ENGAGING IDEAS - 01/11/2019

Every week we curate stories and reports on complex issues. This week: A review of decades of data from countries all over the world to examine the impact competitive races have on government. A new push to provide low-income students access to the country's top schools. A look at Washington D.C.'s high teacher turnover rate. Free health care for all New York City residents.


A Jury of Peers (ForeignPolicy.com)
How Ireland used a Citizens' Assembly to solve some of its toughest problems. Continue Reading

Competitive elections are good for democracy - just not every democracy (The Conversation)
Our study, published in the American Political Science Review, examined four decades of data from 164 countries to see how competitive elections effect policymaking and government services. Continue Reading

Democracies In Crisis: Has The West Given Up On Democracy? (Forbes.com)
One of the key signs that people have not given up on democracy is public protest. Whether it's the Yellow Vests in Paris, or anti-Trump Woman's March protests, participatory democracy is thriving. Continue Reading


Top Colleges Are Enrolling More Students From Low-Income Homes (Washington Post)
A major push to increase enrollment of lower-income students at the nation's top colleges and universities is showing some early signs of success. Continue Reading

How wealth inequality in the US affects health inequality in the US: 4 essential reads (The Conversation)
If you have health insurance, a nice home and a decent job, why should you care about health inequality in the U.S.? This question was the underlying theme of several articles penned by health policy scholars in The Conversation in 2018. They explained such topics such as threats to the Affordable Care Act, insurance coverage, Medicaid expansion and the lack of access to health care for many people - the so-called health care gap. These experts argued that this gap is actually a threat to the system that serves all Americans. Continue Reading

How Fair Is American Society? (Yale Insights)
Americans tend to be overly optimistic about economic equality between white and black citizens, according to a new study by Yale researchers. SOM's Michael Kraus discusses why people systematically misperceive the reality of the wealth and income gap and what can be done to make the American dream more than a myth. Continue Reading


As Justice Sandra Day O'Connor Steps Away From Public Life, Her Legacy, iCivics, Begins Broad Push for Increased Civics Education (The 74)
Only 23 percent of eighth-graders are proficient in civics education, meaning they can correctly answer questions about the three branches of government, the Constitution, and voting. Continue Reading

The new urban bullies: Tech companies need to learn public engagement (Pittsburgh Post-Gazette)
Tech companies might have some great ideas, but they should spend more time consulting with the people who lives are going to be affected by them. Continue Reading


Colorado Gov. Jared Polis pushes 'free kindergarten now' in opening address (Chalkbeat)
Funding full-day kindergarten will give more Colorado kids a good start in life, put money back in the pockets of working families, and let school districts put resources into other areas, Gov. Jared Polis said in his first State of the State address. Continue Reading

As L.A. teachers threaten to strike, union leaders are fighting a controversial school reform strategy (Chalkbeat)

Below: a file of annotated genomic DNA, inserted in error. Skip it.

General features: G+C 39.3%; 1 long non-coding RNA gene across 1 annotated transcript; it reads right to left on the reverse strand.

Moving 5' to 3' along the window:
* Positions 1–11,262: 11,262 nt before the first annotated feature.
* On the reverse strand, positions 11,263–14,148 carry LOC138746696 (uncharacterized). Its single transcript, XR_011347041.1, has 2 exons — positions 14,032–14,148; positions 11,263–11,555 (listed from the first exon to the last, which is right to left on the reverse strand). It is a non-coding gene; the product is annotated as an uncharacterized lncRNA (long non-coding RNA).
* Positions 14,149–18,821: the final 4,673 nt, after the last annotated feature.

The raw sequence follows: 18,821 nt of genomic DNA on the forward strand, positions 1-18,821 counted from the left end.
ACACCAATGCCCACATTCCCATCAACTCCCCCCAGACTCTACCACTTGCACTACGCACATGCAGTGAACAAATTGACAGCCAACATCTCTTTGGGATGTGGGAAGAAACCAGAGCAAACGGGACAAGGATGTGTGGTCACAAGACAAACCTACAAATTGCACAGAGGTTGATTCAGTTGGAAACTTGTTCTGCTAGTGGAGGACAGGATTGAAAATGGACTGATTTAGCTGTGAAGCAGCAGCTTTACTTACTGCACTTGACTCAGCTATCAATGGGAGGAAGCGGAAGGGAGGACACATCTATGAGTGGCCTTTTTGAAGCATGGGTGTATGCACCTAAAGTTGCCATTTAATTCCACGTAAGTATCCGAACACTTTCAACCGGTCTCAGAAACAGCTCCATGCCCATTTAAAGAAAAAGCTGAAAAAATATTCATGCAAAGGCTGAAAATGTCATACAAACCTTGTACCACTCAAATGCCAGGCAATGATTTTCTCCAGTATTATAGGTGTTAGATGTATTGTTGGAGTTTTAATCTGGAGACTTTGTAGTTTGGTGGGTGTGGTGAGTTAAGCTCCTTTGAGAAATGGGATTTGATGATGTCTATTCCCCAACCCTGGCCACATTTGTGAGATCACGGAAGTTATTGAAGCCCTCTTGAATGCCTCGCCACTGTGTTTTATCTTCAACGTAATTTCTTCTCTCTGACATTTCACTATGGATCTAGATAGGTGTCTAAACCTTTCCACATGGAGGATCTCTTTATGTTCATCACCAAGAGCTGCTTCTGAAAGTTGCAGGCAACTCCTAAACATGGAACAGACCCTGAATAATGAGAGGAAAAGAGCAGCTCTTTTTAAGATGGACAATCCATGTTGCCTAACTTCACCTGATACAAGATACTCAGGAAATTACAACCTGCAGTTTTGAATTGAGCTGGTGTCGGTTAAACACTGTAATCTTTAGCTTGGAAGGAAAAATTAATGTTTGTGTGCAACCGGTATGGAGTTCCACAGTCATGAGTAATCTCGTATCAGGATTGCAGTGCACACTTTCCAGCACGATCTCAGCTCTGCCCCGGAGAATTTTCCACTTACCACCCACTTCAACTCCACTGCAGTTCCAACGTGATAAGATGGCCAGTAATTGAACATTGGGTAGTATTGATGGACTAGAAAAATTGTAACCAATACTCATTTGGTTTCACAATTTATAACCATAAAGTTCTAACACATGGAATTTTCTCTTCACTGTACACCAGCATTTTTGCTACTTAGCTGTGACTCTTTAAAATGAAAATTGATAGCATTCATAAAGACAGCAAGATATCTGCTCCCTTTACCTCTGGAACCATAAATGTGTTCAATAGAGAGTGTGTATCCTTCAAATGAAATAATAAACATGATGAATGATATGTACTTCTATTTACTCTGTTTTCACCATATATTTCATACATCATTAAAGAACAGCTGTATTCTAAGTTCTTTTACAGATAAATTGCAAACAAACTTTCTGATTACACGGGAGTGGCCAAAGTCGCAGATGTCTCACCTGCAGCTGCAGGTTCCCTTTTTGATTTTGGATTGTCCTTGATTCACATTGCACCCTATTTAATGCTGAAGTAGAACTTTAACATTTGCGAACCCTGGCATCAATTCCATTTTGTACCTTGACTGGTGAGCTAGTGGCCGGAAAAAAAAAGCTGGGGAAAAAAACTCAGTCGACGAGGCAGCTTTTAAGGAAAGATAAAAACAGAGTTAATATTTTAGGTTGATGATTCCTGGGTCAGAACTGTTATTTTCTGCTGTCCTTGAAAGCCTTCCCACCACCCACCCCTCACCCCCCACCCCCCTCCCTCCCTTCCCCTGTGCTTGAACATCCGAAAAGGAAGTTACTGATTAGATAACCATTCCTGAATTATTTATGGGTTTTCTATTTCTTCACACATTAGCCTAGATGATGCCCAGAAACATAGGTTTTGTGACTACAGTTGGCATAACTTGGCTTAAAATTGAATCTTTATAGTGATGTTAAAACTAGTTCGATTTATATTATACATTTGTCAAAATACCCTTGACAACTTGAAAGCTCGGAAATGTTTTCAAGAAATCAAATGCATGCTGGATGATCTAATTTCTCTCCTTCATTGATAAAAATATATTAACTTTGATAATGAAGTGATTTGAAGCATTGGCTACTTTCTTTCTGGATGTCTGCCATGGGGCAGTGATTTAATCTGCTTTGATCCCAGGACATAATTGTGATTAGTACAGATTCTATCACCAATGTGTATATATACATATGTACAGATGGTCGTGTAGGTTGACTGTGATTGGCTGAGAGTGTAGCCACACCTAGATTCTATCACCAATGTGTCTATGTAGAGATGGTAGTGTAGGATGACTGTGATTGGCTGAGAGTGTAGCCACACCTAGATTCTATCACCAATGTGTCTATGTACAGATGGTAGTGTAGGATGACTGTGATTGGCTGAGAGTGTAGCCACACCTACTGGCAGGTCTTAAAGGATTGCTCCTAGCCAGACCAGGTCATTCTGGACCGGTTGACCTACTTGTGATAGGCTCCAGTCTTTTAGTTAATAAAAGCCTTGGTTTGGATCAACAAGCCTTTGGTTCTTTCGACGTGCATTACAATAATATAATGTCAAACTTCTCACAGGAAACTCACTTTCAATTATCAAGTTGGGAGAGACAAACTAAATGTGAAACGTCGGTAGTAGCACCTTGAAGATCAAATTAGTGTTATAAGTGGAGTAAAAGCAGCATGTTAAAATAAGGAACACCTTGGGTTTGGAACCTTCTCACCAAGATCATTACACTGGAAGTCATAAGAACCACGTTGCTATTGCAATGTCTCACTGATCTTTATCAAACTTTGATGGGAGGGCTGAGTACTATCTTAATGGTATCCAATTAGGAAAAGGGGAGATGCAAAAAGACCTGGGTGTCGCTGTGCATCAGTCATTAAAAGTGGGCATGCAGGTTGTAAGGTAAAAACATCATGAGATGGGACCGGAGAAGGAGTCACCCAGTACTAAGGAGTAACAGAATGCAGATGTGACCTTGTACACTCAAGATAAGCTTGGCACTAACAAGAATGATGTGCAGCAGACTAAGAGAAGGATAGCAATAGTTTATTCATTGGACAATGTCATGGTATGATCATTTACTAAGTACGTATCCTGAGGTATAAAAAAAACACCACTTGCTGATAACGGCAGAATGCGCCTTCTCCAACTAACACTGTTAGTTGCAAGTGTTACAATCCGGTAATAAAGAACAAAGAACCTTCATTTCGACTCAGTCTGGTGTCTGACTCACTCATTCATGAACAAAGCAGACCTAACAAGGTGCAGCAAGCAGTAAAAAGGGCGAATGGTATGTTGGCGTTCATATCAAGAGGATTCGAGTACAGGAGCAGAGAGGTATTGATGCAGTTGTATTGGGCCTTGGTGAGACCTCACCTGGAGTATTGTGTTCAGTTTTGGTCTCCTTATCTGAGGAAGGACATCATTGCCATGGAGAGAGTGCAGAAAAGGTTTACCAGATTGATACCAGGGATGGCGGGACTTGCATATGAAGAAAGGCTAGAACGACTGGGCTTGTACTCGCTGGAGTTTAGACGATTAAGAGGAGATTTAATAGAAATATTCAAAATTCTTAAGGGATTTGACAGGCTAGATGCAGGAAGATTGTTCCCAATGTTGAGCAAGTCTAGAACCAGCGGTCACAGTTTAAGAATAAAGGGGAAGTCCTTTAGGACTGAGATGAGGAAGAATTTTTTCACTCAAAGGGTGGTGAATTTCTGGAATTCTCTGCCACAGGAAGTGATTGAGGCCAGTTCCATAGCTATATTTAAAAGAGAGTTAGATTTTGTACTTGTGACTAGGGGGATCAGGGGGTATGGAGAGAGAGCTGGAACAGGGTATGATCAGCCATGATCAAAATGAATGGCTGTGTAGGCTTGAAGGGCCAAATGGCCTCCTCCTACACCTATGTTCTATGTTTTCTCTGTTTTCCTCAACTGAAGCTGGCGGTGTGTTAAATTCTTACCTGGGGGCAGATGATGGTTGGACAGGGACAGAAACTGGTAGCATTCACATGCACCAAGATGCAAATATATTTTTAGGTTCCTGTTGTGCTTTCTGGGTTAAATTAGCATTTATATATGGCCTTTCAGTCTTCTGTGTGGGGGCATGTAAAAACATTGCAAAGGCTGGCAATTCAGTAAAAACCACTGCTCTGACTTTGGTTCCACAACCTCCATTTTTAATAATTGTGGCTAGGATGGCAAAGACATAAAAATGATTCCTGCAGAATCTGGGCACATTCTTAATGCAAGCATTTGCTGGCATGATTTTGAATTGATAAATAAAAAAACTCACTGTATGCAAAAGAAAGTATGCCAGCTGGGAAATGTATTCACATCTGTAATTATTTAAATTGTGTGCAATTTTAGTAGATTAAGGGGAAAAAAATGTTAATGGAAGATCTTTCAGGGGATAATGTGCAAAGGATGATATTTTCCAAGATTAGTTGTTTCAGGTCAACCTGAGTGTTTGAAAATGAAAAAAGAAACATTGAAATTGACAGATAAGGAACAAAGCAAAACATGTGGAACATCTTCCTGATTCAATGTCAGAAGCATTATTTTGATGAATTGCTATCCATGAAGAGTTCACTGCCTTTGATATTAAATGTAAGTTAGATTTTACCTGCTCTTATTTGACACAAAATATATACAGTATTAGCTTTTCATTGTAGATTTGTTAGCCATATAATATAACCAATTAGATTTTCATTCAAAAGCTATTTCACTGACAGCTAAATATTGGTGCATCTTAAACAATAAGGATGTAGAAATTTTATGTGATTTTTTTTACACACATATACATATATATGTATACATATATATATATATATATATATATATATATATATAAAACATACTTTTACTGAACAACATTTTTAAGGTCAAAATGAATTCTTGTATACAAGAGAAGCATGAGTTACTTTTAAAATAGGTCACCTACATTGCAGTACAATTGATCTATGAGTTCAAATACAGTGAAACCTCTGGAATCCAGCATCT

If Los Angeles teachers go on strike this week or next, it won't just be about dollars and cents - it will be part of a broader fight over the role of charter schools and an obscure but influential school reform idea. Continue Reading

Aldeman & Schmitz: D.C.'s High Teacher Turnover Rate Hurts Educators as Well as Students. Blame the District's Pension Plan (The 74)
A recent report from the State Board of Education of the District of Columbia found that D.C. schools of all types lose about one-quarter of their educators every year. These rates are much higher than in peer cities around the country, and they are exceptionally high for certain roles and schools. Continue Reading

Higher Ed/Workforce

Education Dept. steps up to help students stymied by financial aid application requirements (Wall Street Journal)
The U.S. Education Department will make it easier for families to provide proof of their income, clearing the way for some of the neediest college students to gain access to federal loans and grants. Continue Reading

Millions of College Students Are Going Hungry (The Atlantic)
As the costs of college have climbed, some students have gone hungry. When they've voiced frustration, they've often been ridiculed: "Ramen is cheap," or"Just eat cereal." Continue Reading

Worries Grow About Outsourcing of College Degrees (Inside Higher Ed)
Proposal to lift cap on college programs offered through unaccredited entities stirs concerns about giving companies back door to federal student aid. Continue Reading

Health Care

Verma: Chargemaster rule is 'first step' to price transparency (Modern Healthcare)
CMS Administrator Seema Verma said Thursday that the agency is working to improve a new rule requiring hospitals to post chargemaster prices on their websites after experts said the data wouldn't help consumers. Continue Reading

How AI could shape the health tech landscape in 2019 (Healthcare Dive)
Highlights include technologies seeking to cut costs and promote patient health, especially in imaging, diagnostic, predictive analytics and administration. Continue Reading

NYC Promises 'Guaranteed' Healthcare for All Residents (MedPage)
The city of New York is launching a program to guarantee that every resident has health insurance, as well as timely access to physicians and health services, Mayor Bill de Blasio announced Tuesday. Continue Reading


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